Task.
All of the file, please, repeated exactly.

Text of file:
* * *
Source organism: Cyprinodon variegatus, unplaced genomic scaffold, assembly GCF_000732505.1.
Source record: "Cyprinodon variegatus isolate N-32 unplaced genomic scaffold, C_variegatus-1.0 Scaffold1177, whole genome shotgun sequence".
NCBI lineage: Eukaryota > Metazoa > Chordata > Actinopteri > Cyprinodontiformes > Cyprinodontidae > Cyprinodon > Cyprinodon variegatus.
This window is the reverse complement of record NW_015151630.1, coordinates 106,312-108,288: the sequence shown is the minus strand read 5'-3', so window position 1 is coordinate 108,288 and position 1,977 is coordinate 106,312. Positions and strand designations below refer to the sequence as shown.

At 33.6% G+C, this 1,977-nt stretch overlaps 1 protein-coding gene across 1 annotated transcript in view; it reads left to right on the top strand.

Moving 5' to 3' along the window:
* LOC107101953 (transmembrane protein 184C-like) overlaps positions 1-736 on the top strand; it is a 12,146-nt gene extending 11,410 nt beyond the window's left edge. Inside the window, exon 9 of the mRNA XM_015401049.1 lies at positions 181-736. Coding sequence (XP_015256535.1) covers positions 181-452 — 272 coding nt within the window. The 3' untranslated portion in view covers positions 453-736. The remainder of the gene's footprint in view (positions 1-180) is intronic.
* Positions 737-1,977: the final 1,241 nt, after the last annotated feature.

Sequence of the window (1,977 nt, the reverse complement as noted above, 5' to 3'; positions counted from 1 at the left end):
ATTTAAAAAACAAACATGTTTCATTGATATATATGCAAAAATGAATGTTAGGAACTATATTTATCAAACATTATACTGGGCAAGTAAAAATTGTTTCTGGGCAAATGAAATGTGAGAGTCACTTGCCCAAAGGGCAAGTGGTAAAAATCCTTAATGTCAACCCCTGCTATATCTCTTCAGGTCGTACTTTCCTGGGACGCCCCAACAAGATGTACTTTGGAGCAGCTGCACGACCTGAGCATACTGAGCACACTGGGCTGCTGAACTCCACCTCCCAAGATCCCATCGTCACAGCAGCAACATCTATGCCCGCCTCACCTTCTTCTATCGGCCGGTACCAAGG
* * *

Source organism: Cyprinodon variegatus, unplaced genomic scaffold, assembly GCF_000732505.1.
Source record: "Cyprinodon variegatus isolate N-32 unplaced genomic scaffold, C_variegatus-1.0 Scaffold1177, whole genome shotgun sequence".
NCBI lineage: Eukaryota > Metazoa > Chordata > Actinopteri > Cyprinodontiformes > Cyprinodontidae > Cyprinodon > Cyprinodon variegatus.
This window is the reverse complement of record NW_015151630.1, coordinates 106,312-108,288: the sequence shown is the minus strand read 5'-3', so window position 1 is coordinate 108,288 and position 1,977 is coordinate 106,312. Positions and strand designations below refer to the sequence as shown.

At 33.6% G+C, this 1,977-nt stretch overlaps 1 protein-coding gene across 1 annotated transcript in view; it reads left to right on the top strand.

Moving 5' to 3' along the window:
* LOC107101953 (transmembrane protein 184C-like) overlaps positions 1-736 on the top strand; it is a 12,146-nt gene extending 11,410 nt beyond the window's left edge. Inside the window, exon 9 of the mRNA XM_015401049.1 lies at positions 181-736. Coding sequence (XP_015256535.1) covers positions 181-452 — 272 coding nt within the window. The 3' untranslated portion in view covers positions 453-736. The remainder of the gene's footprint in view (positions 1-180) is intronic.
* Positions 737-1,977: the final 1,241 nt, after the last annotated feature.

Sequence of the window (1,977 nt, the reverse complement as noted above, 5' to 3'; positions counted from 1 at the left end):
ATTTAAAAAACAAACATGTTTCATTGATATATATGCAAAAATGAATGTTAGGAACTATATTTATCAAACATTATACTGGGCAAGTAAAAATTGTTTCTGGGCAAATGAAATGTGAGAGTCACTTGCCCAAAGGGCAAGTGGTAAAAATCCTTAATGTCAACCCCTGCTATATCTCTTCAGGTCGTACTTTCCTGGGACGCCCCAACAAGATGTACTTTGGAGCAGCTGCACGACCTGAGCATACTGAGCACACTGGGCTGCTGAACTCCACCTCCCAAGATCCCATCGTCACAGCAGCAACATCTATGCCCGCCTCACCTTCTTCTATCGGCCGGTACCAAGG